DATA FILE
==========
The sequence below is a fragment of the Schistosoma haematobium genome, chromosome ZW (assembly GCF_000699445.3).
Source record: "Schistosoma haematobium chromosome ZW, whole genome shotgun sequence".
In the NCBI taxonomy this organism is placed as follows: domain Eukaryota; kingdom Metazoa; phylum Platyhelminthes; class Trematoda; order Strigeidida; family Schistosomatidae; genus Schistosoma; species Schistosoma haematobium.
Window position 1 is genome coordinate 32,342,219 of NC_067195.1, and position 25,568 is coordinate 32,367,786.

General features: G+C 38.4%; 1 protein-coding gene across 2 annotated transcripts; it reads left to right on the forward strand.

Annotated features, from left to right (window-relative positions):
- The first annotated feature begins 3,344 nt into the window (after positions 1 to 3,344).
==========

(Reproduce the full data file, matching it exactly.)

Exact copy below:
The sequence below is a fragment of the Schistosoma haematobium genome, chromosome ZW (assembly GCF_000699445.3).
Source record: "Schistosoma haematobium chromosome ZW, whole genome shotgun sequence".
In the NCBI taxonomy this organism is placed as follows: domain Eukaryota; kingdom Metazoa; phylum Platyhelminthes; class Trematoda; order Strigeidida; family Schistosomatidae; genus Schistosoma; species Schistosoma haematobium.
Window position 1 is genome coordinate 32,342,219 of NC_067195.1, and position 25,568 is coordinate 32,367,786.

General features: G+C 38.4%; 1 protein-coding gene across 2 annotated transcripts; it reads left to right on the forward strand.

Annotated features, from left to right (window-relative positions):
- The first annotated feature begins 3,344 nt into the window (after positions 1 to 3,344).